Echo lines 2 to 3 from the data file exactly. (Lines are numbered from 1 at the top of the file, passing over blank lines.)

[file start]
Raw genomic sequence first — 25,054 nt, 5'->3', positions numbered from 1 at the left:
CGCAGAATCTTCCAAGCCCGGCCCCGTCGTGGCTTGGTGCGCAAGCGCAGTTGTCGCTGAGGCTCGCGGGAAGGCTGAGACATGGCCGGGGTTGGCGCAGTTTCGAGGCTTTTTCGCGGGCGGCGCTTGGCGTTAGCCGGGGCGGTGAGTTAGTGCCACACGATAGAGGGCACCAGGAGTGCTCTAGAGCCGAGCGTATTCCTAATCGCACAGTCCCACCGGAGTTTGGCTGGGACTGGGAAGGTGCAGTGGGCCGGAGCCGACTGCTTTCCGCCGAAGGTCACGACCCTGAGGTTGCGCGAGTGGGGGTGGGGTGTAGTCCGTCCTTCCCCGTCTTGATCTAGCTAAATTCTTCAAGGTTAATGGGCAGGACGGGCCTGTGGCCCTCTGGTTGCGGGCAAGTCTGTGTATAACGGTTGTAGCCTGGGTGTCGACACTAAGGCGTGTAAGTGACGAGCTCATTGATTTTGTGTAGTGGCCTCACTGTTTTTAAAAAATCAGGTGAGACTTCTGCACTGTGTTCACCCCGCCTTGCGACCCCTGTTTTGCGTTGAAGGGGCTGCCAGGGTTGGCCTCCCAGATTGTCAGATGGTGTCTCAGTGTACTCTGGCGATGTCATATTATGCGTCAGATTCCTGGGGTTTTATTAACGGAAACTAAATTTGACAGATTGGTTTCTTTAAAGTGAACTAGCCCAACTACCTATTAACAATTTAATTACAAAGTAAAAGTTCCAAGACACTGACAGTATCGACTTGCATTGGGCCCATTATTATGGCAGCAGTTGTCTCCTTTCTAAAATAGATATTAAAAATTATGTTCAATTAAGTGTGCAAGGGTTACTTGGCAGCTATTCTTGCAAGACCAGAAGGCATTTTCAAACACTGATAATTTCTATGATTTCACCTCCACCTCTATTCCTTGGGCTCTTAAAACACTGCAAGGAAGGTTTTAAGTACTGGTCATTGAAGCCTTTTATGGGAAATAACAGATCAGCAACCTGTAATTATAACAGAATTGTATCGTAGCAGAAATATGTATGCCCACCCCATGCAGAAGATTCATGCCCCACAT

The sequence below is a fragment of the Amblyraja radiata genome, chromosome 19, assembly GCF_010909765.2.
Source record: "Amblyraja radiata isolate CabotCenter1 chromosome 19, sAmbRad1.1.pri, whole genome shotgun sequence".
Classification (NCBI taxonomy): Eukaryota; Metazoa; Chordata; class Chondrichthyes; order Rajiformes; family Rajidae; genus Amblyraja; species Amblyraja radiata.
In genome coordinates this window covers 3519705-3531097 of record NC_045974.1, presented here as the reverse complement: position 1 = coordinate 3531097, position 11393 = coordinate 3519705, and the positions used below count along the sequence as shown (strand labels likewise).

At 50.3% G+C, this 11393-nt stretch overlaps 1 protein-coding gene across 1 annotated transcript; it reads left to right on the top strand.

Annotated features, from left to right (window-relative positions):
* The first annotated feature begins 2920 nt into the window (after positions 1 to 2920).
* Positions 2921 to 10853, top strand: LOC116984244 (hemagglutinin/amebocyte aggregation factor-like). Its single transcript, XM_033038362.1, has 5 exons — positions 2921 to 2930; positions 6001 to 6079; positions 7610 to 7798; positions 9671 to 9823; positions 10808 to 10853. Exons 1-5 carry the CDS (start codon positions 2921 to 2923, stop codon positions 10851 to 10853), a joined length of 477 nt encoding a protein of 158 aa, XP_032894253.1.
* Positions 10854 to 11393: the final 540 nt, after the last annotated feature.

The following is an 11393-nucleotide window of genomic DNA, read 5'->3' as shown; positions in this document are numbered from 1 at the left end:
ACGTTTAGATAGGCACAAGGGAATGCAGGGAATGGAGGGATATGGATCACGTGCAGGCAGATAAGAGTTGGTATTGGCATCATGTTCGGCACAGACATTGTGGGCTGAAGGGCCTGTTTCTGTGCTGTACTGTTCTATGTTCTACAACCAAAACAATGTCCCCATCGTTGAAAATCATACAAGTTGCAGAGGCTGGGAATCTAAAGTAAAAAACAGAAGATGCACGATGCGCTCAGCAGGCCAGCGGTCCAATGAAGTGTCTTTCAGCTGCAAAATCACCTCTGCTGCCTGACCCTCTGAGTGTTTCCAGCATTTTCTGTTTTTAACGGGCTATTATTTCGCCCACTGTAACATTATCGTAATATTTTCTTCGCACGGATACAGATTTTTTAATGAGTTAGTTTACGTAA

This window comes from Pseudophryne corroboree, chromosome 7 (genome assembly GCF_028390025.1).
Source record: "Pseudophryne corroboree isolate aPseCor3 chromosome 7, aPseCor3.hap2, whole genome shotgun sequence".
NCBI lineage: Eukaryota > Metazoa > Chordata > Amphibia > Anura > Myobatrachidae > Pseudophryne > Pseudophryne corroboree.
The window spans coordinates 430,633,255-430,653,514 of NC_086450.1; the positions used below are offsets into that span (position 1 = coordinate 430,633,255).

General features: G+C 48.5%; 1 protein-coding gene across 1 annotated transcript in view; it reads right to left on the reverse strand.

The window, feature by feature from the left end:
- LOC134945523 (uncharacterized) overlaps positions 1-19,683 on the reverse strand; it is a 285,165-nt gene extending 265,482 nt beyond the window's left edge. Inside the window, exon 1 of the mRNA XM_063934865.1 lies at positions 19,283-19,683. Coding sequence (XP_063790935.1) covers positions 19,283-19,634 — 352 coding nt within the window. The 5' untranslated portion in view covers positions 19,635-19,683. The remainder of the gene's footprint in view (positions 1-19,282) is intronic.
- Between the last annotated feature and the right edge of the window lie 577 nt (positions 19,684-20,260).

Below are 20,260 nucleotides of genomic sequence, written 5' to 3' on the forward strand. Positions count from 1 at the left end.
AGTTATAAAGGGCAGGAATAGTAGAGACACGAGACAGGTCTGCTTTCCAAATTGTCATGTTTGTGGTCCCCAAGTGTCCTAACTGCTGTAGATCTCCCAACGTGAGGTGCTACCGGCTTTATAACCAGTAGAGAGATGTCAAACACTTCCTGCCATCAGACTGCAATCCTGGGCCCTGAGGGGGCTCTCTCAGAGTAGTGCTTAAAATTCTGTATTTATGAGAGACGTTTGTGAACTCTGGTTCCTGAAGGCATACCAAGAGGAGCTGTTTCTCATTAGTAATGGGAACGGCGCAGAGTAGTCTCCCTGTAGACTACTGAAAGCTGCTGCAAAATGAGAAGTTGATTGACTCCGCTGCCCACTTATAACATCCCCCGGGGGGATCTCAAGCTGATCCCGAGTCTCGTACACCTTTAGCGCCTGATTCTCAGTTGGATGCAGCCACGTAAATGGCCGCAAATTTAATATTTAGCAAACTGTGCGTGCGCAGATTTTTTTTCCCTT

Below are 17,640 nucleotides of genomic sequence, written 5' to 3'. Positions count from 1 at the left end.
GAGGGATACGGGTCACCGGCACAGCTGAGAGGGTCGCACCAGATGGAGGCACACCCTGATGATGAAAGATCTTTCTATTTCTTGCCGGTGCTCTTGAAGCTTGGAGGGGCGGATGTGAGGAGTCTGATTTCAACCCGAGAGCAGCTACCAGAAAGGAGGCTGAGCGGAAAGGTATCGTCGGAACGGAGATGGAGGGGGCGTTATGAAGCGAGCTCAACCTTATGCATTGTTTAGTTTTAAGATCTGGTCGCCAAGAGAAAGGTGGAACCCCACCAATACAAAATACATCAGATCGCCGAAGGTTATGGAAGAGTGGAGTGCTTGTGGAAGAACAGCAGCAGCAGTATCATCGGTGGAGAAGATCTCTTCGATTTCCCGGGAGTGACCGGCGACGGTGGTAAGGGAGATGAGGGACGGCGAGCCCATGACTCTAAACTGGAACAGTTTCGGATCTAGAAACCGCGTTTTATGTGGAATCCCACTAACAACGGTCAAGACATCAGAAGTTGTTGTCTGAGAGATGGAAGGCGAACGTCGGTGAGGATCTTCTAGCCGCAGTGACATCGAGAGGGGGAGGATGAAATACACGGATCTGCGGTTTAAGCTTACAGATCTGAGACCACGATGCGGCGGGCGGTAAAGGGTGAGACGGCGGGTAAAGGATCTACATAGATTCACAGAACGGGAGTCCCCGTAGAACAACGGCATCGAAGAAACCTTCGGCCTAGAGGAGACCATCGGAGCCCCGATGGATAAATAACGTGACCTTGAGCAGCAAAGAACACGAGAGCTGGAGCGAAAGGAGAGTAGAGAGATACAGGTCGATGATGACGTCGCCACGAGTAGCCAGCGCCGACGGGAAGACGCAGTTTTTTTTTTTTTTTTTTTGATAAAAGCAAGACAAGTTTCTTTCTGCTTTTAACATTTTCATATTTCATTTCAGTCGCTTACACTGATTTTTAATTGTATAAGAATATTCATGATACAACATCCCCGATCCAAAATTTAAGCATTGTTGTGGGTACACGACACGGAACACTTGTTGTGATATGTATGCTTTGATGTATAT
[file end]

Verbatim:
CGCAGAATCTTCCAAGCCCGGCCCCGTCGTGGCTTGGTGCGCAAGCGCAGTTGTCGCTGAGGCTCGCGGGAAGGCTGAGACATGGCCGGGGTTGGCGCAGTTTCGAGGCTTTTTCGCGGGCGGCGCTTGGCGTTAGCCGGGGCGGTGAGTTAGTGCCACACGATAGAGGGCACCAGGAGTGCTCTAGAGCCGAGCGTATTCCTAATCGCACAGTCCCACCGGAGTTTGGCTGGGACTGGGAAGGTGCAGTGGGCCGGAGCCGACTGCTTTCCGCCGAAGGTCACGACCCTGAGGTTGCGCGAGTGGGGGTGGGGTGTAGTCCGTCCTTCCCCGTCTTGATCTAGCTAAATTCTTCAAGGTTAATGGGCAGGACGGGCCTGTGGCCCTCTGGTTGCGGGCAAGTCTGTGTATAACGGTTGTAGCCTGGGTGTCGACACTAAGGCGTGTAAGTGACGAGCTCATTGATTTTGTGTAGTGGCCTCACTGTTTTTAAAAAATCAGGTGAGACTTCTGCACTGTGTTCACCCCGCCTTGCGACCCCTGTTTTGCGTTGAAGGGGCTGCCAGGGTTGGCCTCCCAGATTGTCAGATGGTGTCTCAGTGTACTCTGGCGATGTCATATTATGCGTCAGATTCCTGGGGTTTTATTAACGGAAACTAAATTTGACAGATTGGTTTCTTTAAAGTGAACTAGCCCAACTACCTATTAACAATTTAATTACAAAGTAAAAGTTCCAAGACACTGACAGTATCGACTTGCATTGGGCCCATTATTATGGCAGCAGTTGTCTCCTTTCTAAAATAGATATTAAAAATTATGTTCAATTAAGTGTGCAAGGGTTACTTGGCAGCTATTCTTGCAAGACCAGAAGGCATTTTCAAACACTGATAATTTCTATGATTTCACCTCCACCTCTATTCCTTGGGCTCTTAAAACACTGCAAGGAAGGTTTTAAGTACTGGTCATTGAAGCCTTTTATGGGAAATAACAGATCAGCAACCTGTAATTATAACAGAATTGTATCGTAGCAGAAATATGTATGCCCACCCCATGCAGAAGATTCATGCCCCACAT

The sequence below is a fragment of the Amblyraja radiata genome, chromosome 19, assembly GCF_010909765.2.